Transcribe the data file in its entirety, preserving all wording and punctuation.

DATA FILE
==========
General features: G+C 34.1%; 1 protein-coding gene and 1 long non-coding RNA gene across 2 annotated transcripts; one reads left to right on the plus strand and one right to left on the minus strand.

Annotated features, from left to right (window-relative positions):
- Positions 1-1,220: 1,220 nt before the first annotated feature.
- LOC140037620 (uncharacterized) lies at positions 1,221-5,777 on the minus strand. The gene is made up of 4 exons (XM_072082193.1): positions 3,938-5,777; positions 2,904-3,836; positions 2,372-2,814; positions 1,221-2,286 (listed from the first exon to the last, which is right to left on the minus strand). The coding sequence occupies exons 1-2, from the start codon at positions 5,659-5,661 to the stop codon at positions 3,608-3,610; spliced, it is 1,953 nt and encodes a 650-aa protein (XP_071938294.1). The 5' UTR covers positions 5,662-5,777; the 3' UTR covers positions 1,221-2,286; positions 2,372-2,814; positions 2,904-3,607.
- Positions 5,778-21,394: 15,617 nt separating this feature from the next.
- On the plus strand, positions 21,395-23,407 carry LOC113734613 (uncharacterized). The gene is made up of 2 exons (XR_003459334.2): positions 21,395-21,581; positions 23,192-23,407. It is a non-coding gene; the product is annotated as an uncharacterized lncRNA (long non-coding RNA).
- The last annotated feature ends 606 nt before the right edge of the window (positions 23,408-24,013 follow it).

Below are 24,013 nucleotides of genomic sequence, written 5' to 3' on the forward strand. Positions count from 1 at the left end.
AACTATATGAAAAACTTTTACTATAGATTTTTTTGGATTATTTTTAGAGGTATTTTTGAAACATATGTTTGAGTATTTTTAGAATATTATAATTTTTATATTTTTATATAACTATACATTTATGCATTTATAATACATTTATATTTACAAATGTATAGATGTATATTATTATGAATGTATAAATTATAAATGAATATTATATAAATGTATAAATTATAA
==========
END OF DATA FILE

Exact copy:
General features: G+C 34.1%; 1 protein-coding gene and 1 long non-coding RNA gene across 2 annotated transcripts; one reads left to right on the plus strand and one right to left on the minus strand.

Annotated features, from left to right (window-relative positions):
- Positions 1-1,220: 1,220 nt before the first annotated feature.
- LOC140037620 (uncharacterized) lies at positions 1,221-5,777 on the minus strand. The gene is made up of 4 exons (XM_072082193.1): positions 3,938-5,777; positions 2,904-3,836; positions 2,372-2,814; positions 1,221-2,286 (listed from the first exon to the last, which is right to left on the minus strand). The coding sequence occupies exons 1-2, from the start codon at positions 5,659-5,661 to the stop codon at positions 3,608-3,610; spliced, it is 1,953 nt and encodes a 650-aa protein (XP_071938294.1). The 5' UTR covers positions 5,662-5,777; the 3' UTR covers positions 1,221-2,286; positions 2,372-2,814; positions 2,904-3,607.
- Positions 5,778-21,394: 15,617 nt separating this feature from the next.
- On the plus strand, positions 21,395-23,407 carry LOC113734613 (uncharacterized). The gene is made up of 2 exons (XR_003459334.2): positions 21,395-21,581; positions 23,192-23,407. It is a non-coding gene; the product is annotated as an uncharacterized lncRNA (long non-coding RNA).
- The last annotated feature ends 606 nt before the right edge of the window (positions 23,408-24,013 follow it).

Below are 24,013 nucleotides of genomic sequence, written 5' to 3' on the forward strand. Positions count from 1 at the left end.
AACTATATGAAAAACTTTTACTATAGATTTTTTTGGATTATTTTTAGAGGTATTTTTGAAACATATGTTTGAGTATTTTTAGAATATTATAATTTTTATATTTTTATATAACTATACATTTATGCATTTATAATACATTTATATTTACAAATGTATAGATGTATATTATTATGAATGTATAAATTATAAATGAATATTATATAAATGTATAAATTATAA